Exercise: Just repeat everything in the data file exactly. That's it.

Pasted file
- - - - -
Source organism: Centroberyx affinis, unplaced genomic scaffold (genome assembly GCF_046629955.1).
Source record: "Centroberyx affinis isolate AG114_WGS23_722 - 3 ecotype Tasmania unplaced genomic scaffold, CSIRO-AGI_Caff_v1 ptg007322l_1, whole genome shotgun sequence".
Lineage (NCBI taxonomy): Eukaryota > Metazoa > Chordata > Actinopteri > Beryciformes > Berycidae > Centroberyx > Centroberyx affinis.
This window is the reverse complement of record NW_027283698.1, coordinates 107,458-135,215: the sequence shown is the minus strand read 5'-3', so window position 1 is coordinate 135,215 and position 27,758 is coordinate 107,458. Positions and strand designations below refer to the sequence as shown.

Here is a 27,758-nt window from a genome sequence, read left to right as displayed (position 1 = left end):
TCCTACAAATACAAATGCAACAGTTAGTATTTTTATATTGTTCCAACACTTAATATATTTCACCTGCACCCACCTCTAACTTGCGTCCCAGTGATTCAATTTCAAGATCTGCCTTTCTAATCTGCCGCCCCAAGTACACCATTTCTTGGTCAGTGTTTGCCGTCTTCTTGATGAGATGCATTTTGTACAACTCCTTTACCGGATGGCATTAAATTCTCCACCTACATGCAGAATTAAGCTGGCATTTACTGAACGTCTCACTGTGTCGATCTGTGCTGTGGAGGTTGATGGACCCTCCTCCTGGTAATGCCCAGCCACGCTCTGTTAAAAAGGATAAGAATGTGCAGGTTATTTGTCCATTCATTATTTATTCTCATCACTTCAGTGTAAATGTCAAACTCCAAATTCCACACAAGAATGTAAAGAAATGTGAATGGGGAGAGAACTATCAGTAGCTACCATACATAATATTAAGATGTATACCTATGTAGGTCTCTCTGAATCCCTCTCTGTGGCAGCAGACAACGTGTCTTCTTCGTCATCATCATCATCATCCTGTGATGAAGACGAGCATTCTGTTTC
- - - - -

Source organism: Centroberyx affinis, unplaced genomic scaffold (genome assembly GCF_046629955.1).
Source record: "Centroberyx affinis isolate AG114_WGS23_722 - 3 ecotype Tasmania unplaced genomic scaffold, CSIRO-AGI_Caff_v1 ptg007322l_1, whole genome shotgun sequence".
Lineage (NCBI taxonomy): Eukaryota > Metazoa > Chordata > Actinopteri > Beryciformes > Berycidae > Centroberyx > Centroberyx affinis.
This window is the reverse complement of record NW_027283698.1, coordinates 107,458-135,215: the sequence shown is the minus strand read 5'-3', so window position 1 is coordinate 135,215 and position 27,758 is coordinate 107,458. Positions and strand designations below refer to the sequence as shown.

Here is a 27,758-nt window from a genome sequence, read left to right as displayed (position 1 = left end):
TCCTACAAATACAAATGCAACAGTTAGTATTTTTATATTGTTCCAACACTTAATATATTTCACCTGCACCCACCTCTAACTTGCGTCCCAGTGATTCAATTTCAAGATCTGCCTTTCTAATCTGCCGCCCCAAGTACACCATTTCTTGGTCAGTGTTTGCCGTCTTCTTGATGAGATGCATTTTGTACAACTCCTTTACCGGATGGCATTAAATTCTCCACCTACATGCAGAATTAAGCTGGCATTTACTGAACGTCTCACTGTGTCGATCTGTGCTGTGGAGGTTGATGGACCCTCCTCCTGGTAATGCCCAGCCACGCTCTGTTAAAAAGGATAAGAATGTGCAGGTTATTTGTCCATTCATTATTTATTCTCATCACTTCAGTGTAAATGTCAAACTCCAAATTCCACACAAGAATGTAAAGAAATGTGAATGGGGAGAGAACTATCAGTAGCTACCATACATAATATTAAGATGTATACCTATGTAGGTCTCTCTGAATCCCTCTCTGTGGCAGCAGACAACGTGTCTTCTTCGTCATCATCATCATCATCCTGTGATGAAGACGAGCATTCTGTTTC